Jonathan Wai Ph.D.
I am an Assistant Professor of Education Policy and Psychology, the 21st Century Endowed Chair in Education Policy at the University of Arkansas in the Department of Education Reform, and also hold a joint (courtesy) appointment in the Department of Psychology. I've also held positions at Duke University and Case Western Reserve University. For more about my work, please visit my professional page. CV here (where you can find my email). Google Scholar Profile here.
Wai, J., Brown, M. I., & Chabris, C. F. (2018). Using standardized test scores to include general cognitive ability in education research and policy. Journal of Intelligence, 6, 37. The Conversation, CNBC, Salon
Wai, J., & Halpern, D. F. (2018). The impact of changing norms on creativity in psychological science. Perspectives on Psychological Science, 13, 466-472.
Wai, J., & Perina, K. (2018). Expertise in journalism: Factors shaping a cognitive and culturally elite profession. Journal of Expertise, 1, 57-78. The Intercept, The Hill, AlterNet, FAIR
Wai, J., Hodges, J., & Makel, M. C. (2018). Sex differences in ability tilt in the right tail of cognitive abiltiies: A 35-year examination. Intelligence, 67, 76-83. City Journal
Wai, J., & Rindermann, H. R. (2017). What goes into high educational and occupational achievement? Education, brains, hard work, networks, and other factors. High Ability Studies, 28, 127-145. The Conversation, U.S. News & World Report, Newsweek, CBS News, Time, World Economic Forum, Quartz
Makel, M. C., Wai, J., Peairs, K. F., & Putallaz, M. (2016). Sex differences in the right tail of cognitive abilities: An update and cross cultural extension. Intelligence, 59, 8-15. Quartz, Spiegel Online, Science
Wai, J. & Worrell, F. C. (2016). Helping disadvantaged and spatially talented students fulfill their potential: Related and neglected national resources. Policy Insights from the Behavioral and Brain Sciences, 3, 122-128. The Conversation, The Huffington Post, National Review, Quartz, Business Insider
Wai, J., & Lincoln, D. (2016). Investigating the right tail of wealth: Education, cognitive ability, giving, network power, gender, ethnicity, leadership, and other characteristics. Intelligence, 54, 1-32. Quartz, Marginal Revolution, University World News
Makel, M. C., & Wai, J. (2016). Does economic research in education work? For which studies? Journal of Advanced Academics, 27, 73-80.
Wai, J., & Rindermann, H. R. (2015). The path and performance of a company leader: An historical examination of the education and cognitive ability of Fortune 500 CEOs. Intelligence, 53, 102-107. The Washington Post, Business Insider, Marginal Revolution
Makel, M. C., Wai, J., Putallaz, M., & Malone, P. (2015). The academic gap: An international comparison of the time allocation of academically talented students. Gifted Child Quarterly, 59, 177-189. The Conversation, Quartz, World Economic Forum
Miller, D., & Wai, J. (2015). The bachelor's to PhD STEM pipeline no longer leaks more women than men: A 30-year analysis. Frontiers in Psychology: Developmental, 6, 37. Nature, Science, U.S. News, Inside Higher Ed, The Guardian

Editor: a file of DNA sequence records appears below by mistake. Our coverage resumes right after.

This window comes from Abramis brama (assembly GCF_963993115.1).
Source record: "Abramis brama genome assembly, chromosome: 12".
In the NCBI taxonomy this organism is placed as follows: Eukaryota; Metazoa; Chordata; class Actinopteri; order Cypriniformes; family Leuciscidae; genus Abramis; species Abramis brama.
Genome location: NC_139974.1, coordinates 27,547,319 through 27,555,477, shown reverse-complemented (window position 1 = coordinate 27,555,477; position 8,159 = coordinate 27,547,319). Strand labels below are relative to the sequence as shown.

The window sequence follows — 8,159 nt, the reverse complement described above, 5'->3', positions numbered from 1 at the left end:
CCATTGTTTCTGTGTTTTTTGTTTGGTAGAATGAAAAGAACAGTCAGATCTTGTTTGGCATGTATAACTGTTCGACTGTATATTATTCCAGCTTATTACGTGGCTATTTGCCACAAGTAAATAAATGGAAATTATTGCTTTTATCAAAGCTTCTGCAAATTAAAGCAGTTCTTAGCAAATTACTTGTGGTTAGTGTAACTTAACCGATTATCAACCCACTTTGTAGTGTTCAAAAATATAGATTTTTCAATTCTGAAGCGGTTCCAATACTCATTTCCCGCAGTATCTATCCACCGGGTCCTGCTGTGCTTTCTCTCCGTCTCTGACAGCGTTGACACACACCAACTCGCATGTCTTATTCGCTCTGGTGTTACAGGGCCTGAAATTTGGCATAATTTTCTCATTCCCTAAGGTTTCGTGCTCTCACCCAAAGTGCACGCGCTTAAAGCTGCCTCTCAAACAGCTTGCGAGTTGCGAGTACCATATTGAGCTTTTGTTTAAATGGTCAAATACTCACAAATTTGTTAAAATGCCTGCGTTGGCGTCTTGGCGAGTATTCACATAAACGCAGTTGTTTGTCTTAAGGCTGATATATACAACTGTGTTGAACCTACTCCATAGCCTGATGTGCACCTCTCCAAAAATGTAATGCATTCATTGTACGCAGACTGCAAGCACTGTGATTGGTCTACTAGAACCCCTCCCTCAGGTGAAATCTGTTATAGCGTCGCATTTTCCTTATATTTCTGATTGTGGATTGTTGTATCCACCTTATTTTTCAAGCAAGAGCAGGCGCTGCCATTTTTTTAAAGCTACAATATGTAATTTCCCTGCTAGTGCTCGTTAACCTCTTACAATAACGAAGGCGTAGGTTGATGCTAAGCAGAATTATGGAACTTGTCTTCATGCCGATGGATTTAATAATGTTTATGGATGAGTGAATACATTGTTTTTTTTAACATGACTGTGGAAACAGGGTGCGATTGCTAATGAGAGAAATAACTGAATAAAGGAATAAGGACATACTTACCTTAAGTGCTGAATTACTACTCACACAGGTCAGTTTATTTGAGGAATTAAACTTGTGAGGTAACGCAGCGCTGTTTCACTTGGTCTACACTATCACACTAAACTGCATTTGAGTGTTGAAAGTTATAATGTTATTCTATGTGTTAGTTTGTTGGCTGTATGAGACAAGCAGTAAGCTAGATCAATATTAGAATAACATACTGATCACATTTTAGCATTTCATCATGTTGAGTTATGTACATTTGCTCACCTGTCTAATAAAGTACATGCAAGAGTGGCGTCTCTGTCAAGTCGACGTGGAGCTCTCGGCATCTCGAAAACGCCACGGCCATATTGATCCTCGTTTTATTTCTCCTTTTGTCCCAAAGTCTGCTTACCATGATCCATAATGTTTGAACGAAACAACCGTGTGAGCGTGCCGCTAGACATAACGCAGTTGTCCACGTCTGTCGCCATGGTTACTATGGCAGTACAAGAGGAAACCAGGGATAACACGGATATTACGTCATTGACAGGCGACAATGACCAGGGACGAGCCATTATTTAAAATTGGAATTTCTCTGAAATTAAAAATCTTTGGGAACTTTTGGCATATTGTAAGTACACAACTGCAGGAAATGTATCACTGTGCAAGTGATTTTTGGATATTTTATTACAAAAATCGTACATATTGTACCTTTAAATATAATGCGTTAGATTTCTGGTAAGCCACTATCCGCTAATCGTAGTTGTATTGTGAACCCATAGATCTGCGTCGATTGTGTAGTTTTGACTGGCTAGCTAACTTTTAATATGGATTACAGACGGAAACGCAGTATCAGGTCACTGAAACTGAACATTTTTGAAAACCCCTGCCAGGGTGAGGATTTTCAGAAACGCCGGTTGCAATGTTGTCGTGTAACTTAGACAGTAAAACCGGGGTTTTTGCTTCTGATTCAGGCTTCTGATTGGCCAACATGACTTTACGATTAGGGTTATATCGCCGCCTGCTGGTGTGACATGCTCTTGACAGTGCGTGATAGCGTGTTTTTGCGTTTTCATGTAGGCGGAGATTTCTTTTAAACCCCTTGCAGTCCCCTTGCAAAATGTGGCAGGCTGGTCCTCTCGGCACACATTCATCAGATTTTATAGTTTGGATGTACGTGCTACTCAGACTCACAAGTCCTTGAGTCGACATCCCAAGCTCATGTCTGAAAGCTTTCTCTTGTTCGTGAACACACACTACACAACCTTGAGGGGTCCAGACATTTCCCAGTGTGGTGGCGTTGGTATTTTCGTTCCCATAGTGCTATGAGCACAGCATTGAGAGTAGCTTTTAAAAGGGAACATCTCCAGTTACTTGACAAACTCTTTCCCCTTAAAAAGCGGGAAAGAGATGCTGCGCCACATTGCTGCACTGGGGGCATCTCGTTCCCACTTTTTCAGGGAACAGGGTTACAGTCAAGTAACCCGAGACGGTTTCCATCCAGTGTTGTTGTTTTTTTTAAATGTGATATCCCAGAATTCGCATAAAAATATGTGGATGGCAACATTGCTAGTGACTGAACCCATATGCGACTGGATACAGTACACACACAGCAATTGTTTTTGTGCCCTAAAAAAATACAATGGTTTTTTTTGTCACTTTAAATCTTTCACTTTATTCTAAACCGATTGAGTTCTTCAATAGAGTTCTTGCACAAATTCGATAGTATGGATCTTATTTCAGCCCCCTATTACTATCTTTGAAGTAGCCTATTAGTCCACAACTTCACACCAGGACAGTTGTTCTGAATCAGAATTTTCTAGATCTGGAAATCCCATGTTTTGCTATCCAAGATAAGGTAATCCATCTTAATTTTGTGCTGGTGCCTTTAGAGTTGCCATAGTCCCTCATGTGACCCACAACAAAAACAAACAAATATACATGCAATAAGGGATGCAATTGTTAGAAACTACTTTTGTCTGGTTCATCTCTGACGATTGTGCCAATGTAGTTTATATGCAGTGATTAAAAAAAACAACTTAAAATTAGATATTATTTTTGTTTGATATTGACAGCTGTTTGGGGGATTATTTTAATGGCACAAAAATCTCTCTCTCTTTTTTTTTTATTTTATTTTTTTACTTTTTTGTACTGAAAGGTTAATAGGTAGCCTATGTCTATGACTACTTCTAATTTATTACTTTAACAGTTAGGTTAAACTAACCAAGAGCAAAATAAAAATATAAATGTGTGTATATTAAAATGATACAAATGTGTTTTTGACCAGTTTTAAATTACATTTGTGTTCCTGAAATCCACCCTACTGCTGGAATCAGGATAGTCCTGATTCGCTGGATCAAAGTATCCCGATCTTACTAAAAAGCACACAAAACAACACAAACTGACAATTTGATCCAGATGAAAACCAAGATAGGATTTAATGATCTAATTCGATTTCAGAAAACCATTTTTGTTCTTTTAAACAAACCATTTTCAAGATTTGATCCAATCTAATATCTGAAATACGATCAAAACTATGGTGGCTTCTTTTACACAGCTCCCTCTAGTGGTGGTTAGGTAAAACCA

Wai, J. (2014). Investigating the world's rich and powerful: Education, cognitive ability, and sex differences. Intelligence, 46, 54-72. CNBC, The Washington Post, Inc., Business Insider
Wai, J. (2014). What does it mean to be an expert? Intelligence, 45, 122-123.
Wai, J. (2014). Experts are born, then made: Combining prospective and retrospective longitudinal data shows that cognitive ability matters. Intelligence, 45, 74-80. Business Insider, Scientific American, MIT Sloan Analytics Conference
Wai, J. (2013). Investigating America’s elite: Cognitive ability, education, and sex differences. Intelligence, 41, 203-211. CNBC, Financial Times, The Wall Street Journal
Wai, J., Putallaz, M., & Makel, M. C. (2012). Studying intellectual outliers: Are there sex differences, and are the smart getting smarter? Current Directions in Psychological Science, 21, 382-390. The Economist
Makel, M. C., Putallaz, M., & Wai, J. (2012). Teach students what they don't know but are ready to learn: A commentary on "Rethinking giftedness and gifted education." Gifted Child Quarterly, 56, 198-201.
Wai, J., & Putallaz, M. (2011). The Flynn effect puzzle: A 30-year examination from the right tail of the ability distribution provides some missing pieces. Intelligence, 39, 443-455. Wired, Scientific American
Makel, M. C., Li, Y., Putallaz, M., & Wai, J. (2011). High ability students' time spent outside the classroom. Journal of Advanced Acacdemics, 22, 720-749.
Wai, J., Cacchio, M., Putallaz, M., & Makel, M. C. (2010). Sex differences in the right tail of cognitive abilities: A 30-year examination. Intelligence, 38, 412-423. The New York Times, Quartz
Wai, J., Lubinski, D., Benbow, C. P., & Steiger, J. H. (2010). Accomplishment in science technology, engineering, and mathematics (STEM) and its relation to STEM educational dose: A 25-year longitudinal study. Journal of Educational Psychology, 102, 860-871. Education Week, NPR
Wai, J., Lubinski, D., & Benbow, C. P. (2009). Spatial ability for STEM domains: Aligning over fifty years of cumulative psychological knowledge solidifies its importance. Journal of Educational Psychology, 101, 817-835. Scientific American, NPR, Science
Halpern, D. F., & Wai, J. (2007). The world of competitive Scrabble: Novice and expert differences in visuospatial and verbal abilities. Journal of Experimental Psychology: Applied, 13, 79-94. The New Republic, The Chronicle of Higher Education
Wai, J., Lubinski, D., & Benbow, C. P. (2005). Creativity and occupational accomplishments among intellectually precocious youths: An age 13 to age 33 longitudinal study. Journal of Educational Psychology, 97, 484-492. The New York Times, Science